RIP to Science: One Hair Dryer (Mask Test)

I was attempting to answer the question for my kids of whether an improvised mask, such as a cowboy-style bandana over your mouth and nose, could help slow the spread of disease.

Hypothesis: Even though an improvised cloth mask won’t filter viruses, it does limit the distance air coming out your mouth travels, and therefore reduces how far any germs get spread while talking, coughing, sneezing, etc.

Experiment: Well, about that.  So my plan was to set up a measuring tape on the bathroom floor showing the six feet of “social distancing” and then blow various lightweight items (dust, loose powder, wadded up scrap paper) using the hair dryer.  We’d see how far the hair dryer blows these items when unmasked and how far it blows them when masked with various garments — my favorite scarf, a standard bandanna, etc.

I decided to run some preliminary tests before the kids woke up, because if my hypothesis (or my experiment) was obviously wrong, that was something I could learn on my own, thanks.

I got the measuring tape out, found a scrap of (clean!!) toilet paper on the floor (note to self: CLEAN BATHROOM), and dug out my circa-1994 Salon Selectives hair dryer, currently collecting dust thanks to social-distancing.

==>Thanks Mom! That was an awesome Christmas present, even though I wasn’t sure what to think about it at the time. Just a few months ago we were marveling it had held up so long and showed no signs of giving up the ghost.==>

With the dryer on its high setting, I could blow a scrap about four feet.  I put the bandanna over it, and could only blow it about one or two feet.  Also, there was this slight burning odor, which I figured was all that collected dust burning off.  No big deal.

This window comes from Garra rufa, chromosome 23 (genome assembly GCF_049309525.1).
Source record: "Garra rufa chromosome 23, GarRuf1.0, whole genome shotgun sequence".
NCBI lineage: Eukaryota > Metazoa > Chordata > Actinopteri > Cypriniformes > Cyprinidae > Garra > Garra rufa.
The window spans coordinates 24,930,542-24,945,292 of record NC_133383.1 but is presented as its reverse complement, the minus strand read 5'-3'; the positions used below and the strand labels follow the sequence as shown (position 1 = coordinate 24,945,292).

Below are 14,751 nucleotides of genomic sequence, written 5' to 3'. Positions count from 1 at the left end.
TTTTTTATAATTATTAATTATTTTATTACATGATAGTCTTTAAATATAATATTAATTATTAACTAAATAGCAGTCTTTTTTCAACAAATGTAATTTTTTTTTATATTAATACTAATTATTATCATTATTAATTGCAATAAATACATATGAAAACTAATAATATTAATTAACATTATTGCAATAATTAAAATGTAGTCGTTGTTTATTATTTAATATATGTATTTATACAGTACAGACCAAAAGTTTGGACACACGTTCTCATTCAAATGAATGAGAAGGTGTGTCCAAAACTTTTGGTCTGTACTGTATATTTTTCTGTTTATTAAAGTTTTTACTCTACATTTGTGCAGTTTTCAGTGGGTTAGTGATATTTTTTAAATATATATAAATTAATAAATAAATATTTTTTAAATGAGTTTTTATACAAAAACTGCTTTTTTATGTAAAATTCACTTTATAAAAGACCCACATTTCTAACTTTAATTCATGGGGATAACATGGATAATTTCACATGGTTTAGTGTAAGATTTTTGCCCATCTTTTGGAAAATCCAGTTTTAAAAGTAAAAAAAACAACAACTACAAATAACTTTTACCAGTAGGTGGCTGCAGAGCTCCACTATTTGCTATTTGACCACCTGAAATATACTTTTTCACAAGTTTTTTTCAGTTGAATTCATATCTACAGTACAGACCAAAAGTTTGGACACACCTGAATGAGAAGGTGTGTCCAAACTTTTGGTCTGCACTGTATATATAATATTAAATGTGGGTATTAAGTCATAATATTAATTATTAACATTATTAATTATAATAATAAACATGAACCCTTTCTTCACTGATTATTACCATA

I was pleased by my preliminary findings, but more pre-testing was in order before calling in my skeptical children.  It was possible, for example, that I was seeing such dramatic differences in how far the paper scrap would travel because I was not consistent in how I aimed the hair dryer.

I did some experimenting with holding the dryer at different angles, un-masked, chasing that scrap of unused toilet paper around the bathroom.  Then I put the bandanna over again.  Not nearly as much air-power, again with the burning smell, and then: Experiment over.  Hair-dryer shorted out.

Yikes.

No amount of hoping I’d tripped a breaker bore fruit. After a quarter-century of faithful service, my hair dryer is no more.

Conclusions:

(1) I should not be left unsupervised with valuable machinery.

(2) An ordinary bandanna provides enough airflow resistance that it can wreck a hair dryer.

(3) If you’re contagious and you want to share space with me, yes, I would much rather you covered your mouth and nose with one of those masks that “does nothing” because it sure seems to me like having your germs go not-very-far is better than having your germs fly closer to me.

(4) I can’t afford to resume this experiment on my kids’ hair dryer, because I have three teenage daughters who will mutiny if I wreck their machine, as they do style their hair in quarantine. Therefore,

(5) I’d be grateful if other people would take up the cause and run experiments to see if my preliminary findings are reproducible.

Thanks!

Me with bandana over my face.